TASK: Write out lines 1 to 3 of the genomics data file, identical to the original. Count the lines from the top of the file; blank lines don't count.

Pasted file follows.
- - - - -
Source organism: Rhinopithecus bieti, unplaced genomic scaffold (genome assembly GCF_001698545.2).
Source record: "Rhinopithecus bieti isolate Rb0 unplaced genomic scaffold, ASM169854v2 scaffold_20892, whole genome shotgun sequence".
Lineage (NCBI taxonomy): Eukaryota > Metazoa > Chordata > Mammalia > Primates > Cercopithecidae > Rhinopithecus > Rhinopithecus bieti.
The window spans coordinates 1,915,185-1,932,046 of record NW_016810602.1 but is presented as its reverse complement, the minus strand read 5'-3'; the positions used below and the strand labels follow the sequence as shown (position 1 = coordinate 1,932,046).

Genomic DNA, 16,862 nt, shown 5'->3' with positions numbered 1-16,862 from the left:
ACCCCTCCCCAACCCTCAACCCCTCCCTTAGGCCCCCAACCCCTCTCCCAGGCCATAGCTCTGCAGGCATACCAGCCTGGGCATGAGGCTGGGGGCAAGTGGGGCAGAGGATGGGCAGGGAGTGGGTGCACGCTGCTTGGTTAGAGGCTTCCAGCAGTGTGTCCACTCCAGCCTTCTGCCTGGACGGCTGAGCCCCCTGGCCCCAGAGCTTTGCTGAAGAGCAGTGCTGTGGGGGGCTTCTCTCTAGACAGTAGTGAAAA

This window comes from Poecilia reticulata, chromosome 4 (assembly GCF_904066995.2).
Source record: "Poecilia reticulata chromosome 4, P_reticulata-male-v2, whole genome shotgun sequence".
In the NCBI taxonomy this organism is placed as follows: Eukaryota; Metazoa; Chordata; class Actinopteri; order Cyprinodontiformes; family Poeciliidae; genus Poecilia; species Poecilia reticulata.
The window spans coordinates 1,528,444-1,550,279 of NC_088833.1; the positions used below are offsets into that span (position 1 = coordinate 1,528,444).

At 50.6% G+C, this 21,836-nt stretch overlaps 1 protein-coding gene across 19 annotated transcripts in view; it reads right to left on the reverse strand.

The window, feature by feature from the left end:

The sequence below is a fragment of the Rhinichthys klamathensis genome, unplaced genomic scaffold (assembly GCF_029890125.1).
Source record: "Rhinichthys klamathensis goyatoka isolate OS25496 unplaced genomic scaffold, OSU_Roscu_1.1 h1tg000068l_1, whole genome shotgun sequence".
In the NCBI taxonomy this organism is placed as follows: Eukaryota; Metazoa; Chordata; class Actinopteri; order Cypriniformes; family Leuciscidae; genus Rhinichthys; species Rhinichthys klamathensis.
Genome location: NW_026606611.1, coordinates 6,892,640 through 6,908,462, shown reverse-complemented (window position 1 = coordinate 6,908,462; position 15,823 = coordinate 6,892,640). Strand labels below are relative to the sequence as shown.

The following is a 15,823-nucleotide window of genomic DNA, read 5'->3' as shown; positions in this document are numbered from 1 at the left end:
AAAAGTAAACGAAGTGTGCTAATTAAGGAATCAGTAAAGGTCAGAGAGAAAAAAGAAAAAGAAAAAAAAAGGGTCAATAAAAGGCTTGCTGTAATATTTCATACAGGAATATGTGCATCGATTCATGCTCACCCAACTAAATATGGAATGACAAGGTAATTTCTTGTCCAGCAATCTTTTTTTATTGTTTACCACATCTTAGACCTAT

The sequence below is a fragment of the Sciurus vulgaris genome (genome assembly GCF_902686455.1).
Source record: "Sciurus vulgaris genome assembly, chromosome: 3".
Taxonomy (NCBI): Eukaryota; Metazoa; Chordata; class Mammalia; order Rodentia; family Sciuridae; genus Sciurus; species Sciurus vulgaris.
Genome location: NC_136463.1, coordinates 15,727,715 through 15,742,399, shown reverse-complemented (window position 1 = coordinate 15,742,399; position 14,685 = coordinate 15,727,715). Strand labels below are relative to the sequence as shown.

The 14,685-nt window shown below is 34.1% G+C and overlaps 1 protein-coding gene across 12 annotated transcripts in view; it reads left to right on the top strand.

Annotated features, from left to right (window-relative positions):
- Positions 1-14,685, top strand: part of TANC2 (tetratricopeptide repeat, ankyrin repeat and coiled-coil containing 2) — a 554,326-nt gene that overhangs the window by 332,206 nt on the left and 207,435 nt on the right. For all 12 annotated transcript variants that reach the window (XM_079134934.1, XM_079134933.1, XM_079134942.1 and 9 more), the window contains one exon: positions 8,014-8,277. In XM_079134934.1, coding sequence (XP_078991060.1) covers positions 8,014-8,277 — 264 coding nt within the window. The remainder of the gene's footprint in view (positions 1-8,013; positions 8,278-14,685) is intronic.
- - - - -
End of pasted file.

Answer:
Source organism: Rhinopithecus bieti, unplaced genomic scaffold (genome assembly GCF_001698545.2).
Source record: "Rhinopithecus bieti isolate Rb0 unplaced genomic scaffold, ASM169854v2 scaffold_20892, whole genome shotgun sequence".
Lineage (NCBI taxonomy): Eukaryota > Metazoa > Chordata > Mammalia > Primates > Cercopithecidae > Rhinopithecus > Rhinopithecus bieti.